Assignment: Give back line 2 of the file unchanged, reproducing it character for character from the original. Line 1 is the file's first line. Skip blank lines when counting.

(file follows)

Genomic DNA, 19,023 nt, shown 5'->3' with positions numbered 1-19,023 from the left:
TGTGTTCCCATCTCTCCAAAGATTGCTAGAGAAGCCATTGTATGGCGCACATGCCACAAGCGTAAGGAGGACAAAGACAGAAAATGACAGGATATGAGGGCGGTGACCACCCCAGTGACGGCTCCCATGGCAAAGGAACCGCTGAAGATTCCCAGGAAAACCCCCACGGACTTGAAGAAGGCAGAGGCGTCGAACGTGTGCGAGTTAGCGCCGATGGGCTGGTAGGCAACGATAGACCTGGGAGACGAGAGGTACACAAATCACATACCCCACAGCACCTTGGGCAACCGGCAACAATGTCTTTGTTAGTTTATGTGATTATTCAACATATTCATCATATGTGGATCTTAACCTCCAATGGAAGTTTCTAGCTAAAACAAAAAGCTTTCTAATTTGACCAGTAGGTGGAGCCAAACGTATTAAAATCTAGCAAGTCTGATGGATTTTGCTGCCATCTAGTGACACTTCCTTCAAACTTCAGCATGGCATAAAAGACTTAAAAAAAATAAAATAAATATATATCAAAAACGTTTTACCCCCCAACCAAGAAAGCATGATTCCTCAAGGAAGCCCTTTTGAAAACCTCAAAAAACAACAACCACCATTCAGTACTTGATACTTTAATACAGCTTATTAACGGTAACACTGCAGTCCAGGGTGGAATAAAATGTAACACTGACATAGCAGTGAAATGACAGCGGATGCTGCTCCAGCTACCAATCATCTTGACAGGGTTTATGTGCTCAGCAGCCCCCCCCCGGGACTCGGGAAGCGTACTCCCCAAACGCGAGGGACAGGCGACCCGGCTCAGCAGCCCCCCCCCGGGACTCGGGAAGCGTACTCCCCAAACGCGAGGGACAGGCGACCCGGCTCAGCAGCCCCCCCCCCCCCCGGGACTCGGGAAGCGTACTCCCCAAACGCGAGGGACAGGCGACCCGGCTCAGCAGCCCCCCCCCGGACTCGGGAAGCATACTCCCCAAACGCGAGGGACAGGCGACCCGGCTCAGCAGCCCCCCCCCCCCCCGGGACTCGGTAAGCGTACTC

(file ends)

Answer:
TGTGTTCCCATCTCTCCAAAGATTGCTAGAGAAGCCATTGTATGGCGCACATGCCACAAGCGTAAGGAGGACAAAGACAGAAAATGACAGGATATGAGGGCGGTGACCACCCCAGTGACGGCTCCCATGGCAAAGGAACCGCTGAAGATTCCCAGGAAAACCCCCACGGACTTGAAGAAGGCAGAGGCGTCGAACGTGTGCGAGTTAGCGCCGATGGGCTGGTAGGCAACGATAGACCTGGGAGACGAGAGGTACACAAATCACATACCCCACAGCACCTTGGGCAACCGGCAACAATGTCTTTGTTAGTTTATGTGATTATTCAACATATTCATCATATGTGGATCTTAACCTCCAATGGAAGTTTCTAGCTAAAACAAAAAGCTTTCTAATTTGACCAGTAGGTGGAGCCAAACGTATTAAAATCTAGCAAGTCTGATGGATTTTGCTGCCATCTAGTGACACTTCCTTCAAACTTCAGCATGGCATAAAAGACTTAAAAAAAATAAAATAAATATATATCAAAAACGTTTTACCCCCCAACCAAGAAAGCATGATTCCTCAAGGAAGCCCTTTTGAAAACCTCAAAAAACAACAACCACCATTCAGTACTTGATACTTTAATACAGCTTATTAACGGTAACACTGCAGTCCAGGGTGGAATAAAATGTAACACTGACATAGCAGTGAAATGACAGCGGATGCTGCTCCAGCTACCAATCATCTTGACAGGGTTTATGTGCTCAGCAGCCCCCCCCCGGGACTCGGGAAGCGTACTCCCCAAACGCGAGGGACAGGCGACCCGGCTCAGCAGCCCCCCCCCGGGACTCGGGAAGCGTACTCCCCAAACGCGAGGGACAGGCGACCCGGCTCAGCAGCCCCCCCCCCCCCCGGGACTCGGGAAGCGTACTCCCCAAACGCGAGGGACAGGCGACCCGGCTCAGCAGCCCCCCCCCGGACTCGGGAAGCATACTCCCCAAACGCGAGGGACAGGCGACCCGGCTCAGCAGCCCCCCCCCCCCCCGGGACTCGGTAAGCGTACTC